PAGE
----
The performance across the NHS by staff at all levels is amazing and should be celebrated but instead opposition politicians, who could never achieve that level of performance and productivity, use it as a political football. No body of workers have their performance and output measured and reported in such detail. I wonder what the results would be if we did a ‘Time and Motion’ study on MSPs over the course of a year? Or MSM reporters for that matter.
Since the topic is concerning highly impressive piece of sustained work by one of Scotland’s public services I feel I’m not going OT by mentioning the beeb website article regarding today’s Scottish Qualifications results. In an earlier post today I made an apology to beeb Scotland as Reevel Alderson managed to persuade his editors to carry a really good piece on the RECORD figures being achieved with the Scottish bowel test kits. I am also noticing a pretty fair article and comments from Jamie McIvor on the exam results – even the headline is accurate and balanced: ” Scottish exam results: Pass rate falls for Highers but rises for National 5s”.
Jamie McIvor manages to slip in the eminently sensible observation: “The fall in the Higher pass rate merits investigation, but at this stage care is needed to avoid presuming cause and effect.”
One thing that isn’t mentioned in the beeb article or carried on the radio news piece I caught earlier (but is reported on the news.gov.scot site) is the very encouraging successful take up of the offered skills-based qualifications. Info from news.gov.scot below:
More than 54,000 skills-based qualifications have also been achieved, providing learners with the skills needed to help them move into employment, further or higher education. Mr Swinney said: “There has been a sustained increase in the number of skills-based qualifications, with 54,406 awards achieved this year, more than double the figure attained in 2012 and a rise of over 4,000 awards on last year. These qualifications provide our learners with the vital knowledge and experience specifically valued by employers”.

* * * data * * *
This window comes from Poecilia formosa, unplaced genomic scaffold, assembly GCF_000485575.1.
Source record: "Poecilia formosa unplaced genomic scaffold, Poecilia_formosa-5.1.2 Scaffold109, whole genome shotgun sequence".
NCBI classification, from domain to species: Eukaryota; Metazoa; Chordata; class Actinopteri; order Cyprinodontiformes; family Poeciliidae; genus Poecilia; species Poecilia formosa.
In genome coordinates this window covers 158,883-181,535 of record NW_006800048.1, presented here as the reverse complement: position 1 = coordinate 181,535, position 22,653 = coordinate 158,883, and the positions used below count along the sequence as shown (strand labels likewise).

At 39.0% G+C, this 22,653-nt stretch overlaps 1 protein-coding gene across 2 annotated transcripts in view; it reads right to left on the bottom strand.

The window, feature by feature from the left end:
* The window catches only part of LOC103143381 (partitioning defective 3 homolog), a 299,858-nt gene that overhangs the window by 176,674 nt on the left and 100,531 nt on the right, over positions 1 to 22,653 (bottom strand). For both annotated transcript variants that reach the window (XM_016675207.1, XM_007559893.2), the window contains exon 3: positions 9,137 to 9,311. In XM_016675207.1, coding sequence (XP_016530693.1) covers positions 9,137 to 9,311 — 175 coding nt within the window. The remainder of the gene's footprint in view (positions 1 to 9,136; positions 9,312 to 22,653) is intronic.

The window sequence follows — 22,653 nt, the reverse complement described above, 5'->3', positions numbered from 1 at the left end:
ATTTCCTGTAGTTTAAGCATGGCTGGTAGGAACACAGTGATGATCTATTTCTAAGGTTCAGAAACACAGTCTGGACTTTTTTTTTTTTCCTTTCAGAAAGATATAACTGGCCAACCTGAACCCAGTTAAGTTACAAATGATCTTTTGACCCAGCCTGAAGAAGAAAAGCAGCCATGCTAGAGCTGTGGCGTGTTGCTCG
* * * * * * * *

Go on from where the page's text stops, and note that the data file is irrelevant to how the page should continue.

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Further good news on Scotland’s public service provision from news.gov.scot site today – this time concerning Police Scotland quarterly force strength numbers. Will we see it/hear it on the msm? – doubtful in the extreme. NOTE the SNP Scottish Govt continuing to uphold (and surpass) the manifesto commitment of 1000 extra Police officers made way back in 2007:
An Official Statistics Publication for Scotland.
Scotland’s Chief Statistician has published statistics on Police Officer Quarterly Strength, which gives the number of full-time equivalent police officers employed by Police Scotland.
The key findings of the statistics are:
• there were 17,259 full-time equivalent (FTE) police officers in Scotland on 30 June 2019
• police officer numbers have increased by 8 FTE officers (+0.05%) in the last quarter from 31 March 2019
• police officer numbers have increased by 87 FTE officers (+0.5%) in the last year from 30 June 2018
• an increase of 1,025 FTE police officers (+6.3%) from the 16,234 FTE police officers recorded at 31 March 2007